Figure 1:  illustrates the global atmospheric concentration of gases on the left, and the composition of trace gases found in the atmosphere on the right. While trace gases only make up less than 1% of our atmosphere’s composition, it is dominated by carbon dioxide, a very powerful greenhouse gas. *Ozone makes up such a small percentage that it is not able to be illustrated on this chart. (adapted from climate.nscu.edu, 2013)

Residence Time

Residence time is the length of time a substance remains in suspension within a system. Some GHG’s only remain in the atmosphere for a few years, while others can stay for thousands of years. However, all GHG’s remain long enough to become well mixed within the atmosphere, meaning measured amounts are roughly equal around the world. To quantify residence time, you can take the total atmospheric sink of a constituent and divide it by the sum of all sources of input or uptake for that constituent. However, calculating the residence time for carbon is much more difficult than dividing ~720 gigatons (sum of all sources) of carbon by ~230 gigatons/year (input/output) . This method would result in a calculated residence time of only about 3 years. So when we refer to residence time, what we really want to understand is how long will the total volume of greenhouse gases remain in the atmosphere in a substantial amount to have an effect on climate? We can set a benchmark of pre-industrialized levels of carbon at ~300 ppm, and then calculate how long it would take to return to pre-industrialized levels of atmospheric carbon, and what we would have to do to meet that criteria.  The reason we want to answer this question is because we know that pre-industrialized levels of atmospheric carbon allowed the Earth to maintain a climate system driven predominantly by astronomical forcing (milankovitch cycles), or the natural variability the Earth normally experiences.

Global Warming Potential

Not all GHG’s have the same characteristics, and some are much more effective at absorbing infrared radiation than others. Global warming potential (GWP) is a metric that uses a gases radiative efficiency, and residence time to measure how much energy is absorbed by 1 metric ton of a gas over a given period of time (usually 100 years), relative to 1 ton of CO2. By setting carbon dioxide as the base, we can then compare other greenhouse gases to CO2 to determine which gases have a greater effect on warming. Carbon dioxide has a GWP of 1, no matter what time scale is used, because it is the standard. Methane, however, has a GWP of about 28-36 over 100 years, yet has a much shorter residence time than CO2. Nitrous oxide has a GWP of approximately 265-298, and fluorinated gases are so good at trapping heat that their GWP is usually in the thousands!  Ultimately GWP becomes useful in writing policy to help mitigate GHG emissions, and potentially offset the effects of climate change.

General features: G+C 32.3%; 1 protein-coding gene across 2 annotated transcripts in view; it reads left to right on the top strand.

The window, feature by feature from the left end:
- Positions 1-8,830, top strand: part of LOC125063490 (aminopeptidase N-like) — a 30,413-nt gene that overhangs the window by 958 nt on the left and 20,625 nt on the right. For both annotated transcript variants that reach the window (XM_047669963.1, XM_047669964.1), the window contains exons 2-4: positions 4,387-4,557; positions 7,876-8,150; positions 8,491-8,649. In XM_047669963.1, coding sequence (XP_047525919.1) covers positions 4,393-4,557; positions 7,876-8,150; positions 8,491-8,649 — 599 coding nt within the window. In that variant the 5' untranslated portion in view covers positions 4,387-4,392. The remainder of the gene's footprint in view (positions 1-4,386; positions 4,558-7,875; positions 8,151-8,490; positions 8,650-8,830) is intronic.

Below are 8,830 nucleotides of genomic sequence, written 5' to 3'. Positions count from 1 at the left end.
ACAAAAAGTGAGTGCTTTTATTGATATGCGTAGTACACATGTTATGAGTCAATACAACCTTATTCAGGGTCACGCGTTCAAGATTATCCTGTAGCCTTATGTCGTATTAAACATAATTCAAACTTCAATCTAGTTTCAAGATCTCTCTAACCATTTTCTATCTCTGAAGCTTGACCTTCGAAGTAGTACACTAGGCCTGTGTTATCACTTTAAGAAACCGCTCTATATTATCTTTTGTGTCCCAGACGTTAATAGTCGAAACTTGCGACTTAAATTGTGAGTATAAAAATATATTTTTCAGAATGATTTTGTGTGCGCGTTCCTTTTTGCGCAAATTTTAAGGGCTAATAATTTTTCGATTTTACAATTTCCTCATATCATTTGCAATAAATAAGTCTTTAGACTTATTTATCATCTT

Mitigating Greenhouse Gases

Recent international deals, like the Paris Climate Agreement, have been designed with the goal of reducing global greenhouse gas emissions in hopes of curbing the detrimental effects of climate change. While politicians tend to see this as a set back in economic prosperity by limiting the burning of fossil fuels, reducing industrial emissions, and cutting out coal-powered plants, scientists maintain that even such an agreement might not be enough to buffer an already changing climate. With progressive plans to cut emissions by 2050, there still remains a lag time between when emissions are cut, and when the reductions will actually make a difference on the global stage. As climate science continues to pave a path for understanding and reversing the already damaging effects of climate change, it becomes more and more important to be as proactive as possible. Although, you don’t have to wait for policy makers to write into law the changes that we need, because we all know how long that can take. Mitigating climate change starts at the very bottom, with you and I making small contributions that come together to make a big difference. Whether you use low energy light bulbs throughout the house, recycle/re-use, or even install solar panels which are becoming more accessible and less expensive every day, you are helping to reduce the global carbon footprint, and create a cleaner more sustainable future for generations to come.

 


Sources:

ACS, 2017, It’s Water Vapor, not CO2: https://www.acs.org/content/acs/en/climatescience/climatesciencenarratives/its-water-vapor-not-the-co2.html (accessed February 2017)

Climate.ncsu.edu, 2013, Composition of the atmosphere: http://climate.ncsu.edu/edu/k12/.AtmComposition (accessed February 2017)

European Commission, 2017, Climate Action: http://ec.europa.eu/clima/policies/strategies_en (accessed February 2017)

Hausfather. Z., 2010, Common Climate Misconceptions: Atmospheric Carbon Dioxide: http://www.yaleclimateconnections.org/2010/12/common-climate-misconceptions-atmospheric-carbon-dioxide/ (accessed February 2017)

U.S. EPA, 2017, Overview of Greenhouse Gases: https://www.epa.gov/ghgemissions/overview-greenhouse-gases (accessed February 2017)